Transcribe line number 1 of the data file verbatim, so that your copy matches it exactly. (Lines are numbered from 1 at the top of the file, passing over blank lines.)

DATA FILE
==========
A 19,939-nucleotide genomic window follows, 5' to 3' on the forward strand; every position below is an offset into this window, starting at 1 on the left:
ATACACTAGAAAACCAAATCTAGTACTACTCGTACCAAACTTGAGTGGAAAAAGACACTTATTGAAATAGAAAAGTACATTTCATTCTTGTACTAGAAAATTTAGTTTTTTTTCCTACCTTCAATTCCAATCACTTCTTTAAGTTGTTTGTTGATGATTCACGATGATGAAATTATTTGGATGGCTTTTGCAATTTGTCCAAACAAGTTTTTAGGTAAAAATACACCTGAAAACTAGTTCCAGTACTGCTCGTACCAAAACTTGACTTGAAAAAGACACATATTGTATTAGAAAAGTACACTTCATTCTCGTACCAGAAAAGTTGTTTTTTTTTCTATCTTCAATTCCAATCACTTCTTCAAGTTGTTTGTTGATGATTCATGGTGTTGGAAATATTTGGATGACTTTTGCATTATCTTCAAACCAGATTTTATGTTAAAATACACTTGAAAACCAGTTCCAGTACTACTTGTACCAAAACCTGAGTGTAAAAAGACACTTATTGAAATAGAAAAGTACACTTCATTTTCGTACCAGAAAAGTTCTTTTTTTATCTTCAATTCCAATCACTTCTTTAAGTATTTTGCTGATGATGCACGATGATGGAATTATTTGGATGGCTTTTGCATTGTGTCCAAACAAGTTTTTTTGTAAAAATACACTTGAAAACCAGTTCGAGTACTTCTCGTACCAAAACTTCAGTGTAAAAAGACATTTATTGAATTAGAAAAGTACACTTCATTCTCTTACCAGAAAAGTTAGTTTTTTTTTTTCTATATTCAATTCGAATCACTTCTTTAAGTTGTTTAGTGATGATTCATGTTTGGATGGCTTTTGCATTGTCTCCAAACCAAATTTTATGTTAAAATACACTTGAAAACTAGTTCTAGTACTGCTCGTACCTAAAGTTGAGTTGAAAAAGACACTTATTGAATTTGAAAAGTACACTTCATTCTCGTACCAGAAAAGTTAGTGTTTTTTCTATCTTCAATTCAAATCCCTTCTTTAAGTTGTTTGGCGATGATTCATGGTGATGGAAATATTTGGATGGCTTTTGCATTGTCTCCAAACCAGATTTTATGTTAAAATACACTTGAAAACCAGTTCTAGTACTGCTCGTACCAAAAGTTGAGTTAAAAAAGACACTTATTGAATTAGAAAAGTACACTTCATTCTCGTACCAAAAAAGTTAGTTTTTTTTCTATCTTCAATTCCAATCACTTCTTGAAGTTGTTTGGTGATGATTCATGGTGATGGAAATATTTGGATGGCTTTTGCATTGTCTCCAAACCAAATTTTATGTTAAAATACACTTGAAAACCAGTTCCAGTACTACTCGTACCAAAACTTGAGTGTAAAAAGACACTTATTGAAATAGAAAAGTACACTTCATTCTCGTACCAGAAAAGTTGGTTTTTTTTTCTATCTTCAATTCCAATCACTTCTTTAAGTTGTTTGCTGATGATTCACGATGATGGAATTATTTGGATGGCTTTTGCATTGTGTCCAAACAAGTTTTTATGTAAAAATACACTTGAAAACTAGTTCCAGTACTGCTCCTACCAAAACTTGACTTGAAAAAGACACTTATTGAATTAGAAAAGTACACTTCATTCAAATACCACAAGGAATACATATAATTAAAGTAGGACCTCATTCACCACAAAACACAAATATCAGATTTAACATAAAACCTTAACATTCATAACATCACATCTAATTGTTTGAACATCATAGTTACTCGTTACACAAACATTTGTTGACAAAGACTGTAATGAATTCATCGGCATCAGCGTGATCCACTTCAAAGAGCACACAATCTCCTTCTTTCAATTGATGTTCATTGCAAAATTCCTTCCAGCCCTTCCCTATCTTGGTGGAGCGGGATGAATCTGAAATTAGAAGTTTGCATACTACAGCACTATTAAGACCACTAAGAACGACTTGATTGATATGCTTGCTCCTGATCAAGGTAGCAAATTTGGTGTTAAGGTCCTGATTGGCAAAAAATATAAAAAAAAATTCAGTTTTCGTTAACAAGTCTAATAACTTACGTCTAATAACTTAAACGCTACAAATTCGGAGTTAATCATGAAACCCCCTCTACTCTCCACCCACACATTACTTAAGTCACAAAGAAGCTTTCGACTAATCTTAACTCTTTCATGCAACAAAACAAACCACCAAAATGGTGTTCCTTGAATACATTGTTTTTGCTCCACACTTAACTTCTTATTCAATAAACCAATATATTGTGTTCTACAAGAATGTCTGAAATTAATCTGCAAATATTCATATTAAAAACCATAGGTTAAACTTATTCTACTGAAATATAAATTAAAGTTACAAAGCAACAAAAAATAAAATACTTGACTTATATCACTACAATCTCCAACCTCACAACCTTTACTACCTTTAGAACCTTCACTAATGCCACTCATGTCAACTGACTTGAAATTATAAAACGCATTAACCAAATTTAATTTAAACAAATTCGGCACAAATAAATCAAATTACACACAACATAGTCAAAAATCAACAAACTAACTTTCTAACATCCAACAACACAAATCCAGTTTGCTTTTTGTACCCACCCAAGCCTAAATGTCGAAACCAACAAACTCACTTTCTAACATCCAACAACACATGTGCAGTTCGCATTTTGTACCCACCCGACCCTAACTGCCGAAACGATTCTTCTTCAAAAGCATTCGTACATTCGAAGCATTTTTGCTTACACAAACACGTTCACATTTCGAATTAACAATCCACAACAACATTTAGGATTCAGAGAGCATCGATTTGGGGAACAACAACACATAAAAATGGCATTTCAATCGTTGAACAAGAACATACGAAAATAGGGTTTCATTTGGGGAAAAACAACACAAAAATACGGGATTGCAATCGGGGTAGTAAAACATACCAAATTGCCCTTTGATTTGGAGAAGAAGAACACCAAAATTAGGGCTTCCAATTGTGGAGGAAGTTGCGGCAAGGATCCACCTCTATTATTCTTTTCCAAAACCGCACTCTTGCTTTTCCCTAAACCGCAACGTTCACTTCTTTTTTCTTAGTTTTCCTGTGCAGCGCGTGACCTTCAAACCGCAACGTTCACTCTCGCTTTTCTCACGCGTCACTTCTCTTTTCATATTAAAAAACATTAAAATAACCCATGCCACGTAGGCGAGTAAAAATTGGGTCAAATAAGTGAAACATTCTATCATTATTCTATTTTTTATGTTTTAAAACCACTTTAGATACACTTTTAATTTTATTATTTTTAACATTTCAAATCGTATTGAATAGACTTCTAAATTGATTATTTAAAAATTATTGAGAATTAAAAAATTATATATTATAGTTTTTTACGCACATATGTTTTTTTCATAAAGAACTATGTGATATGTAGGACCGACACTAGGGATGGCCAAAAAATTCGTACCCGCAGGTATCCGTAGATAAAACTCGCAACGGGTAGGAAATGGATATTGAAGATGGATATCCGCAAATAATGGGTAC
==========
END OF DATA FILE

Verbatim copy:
A 19,939-nucleotide genomic window follows, 5' to 3' on the forward strand; every position below is an offset into this window, starting at 1 on the left: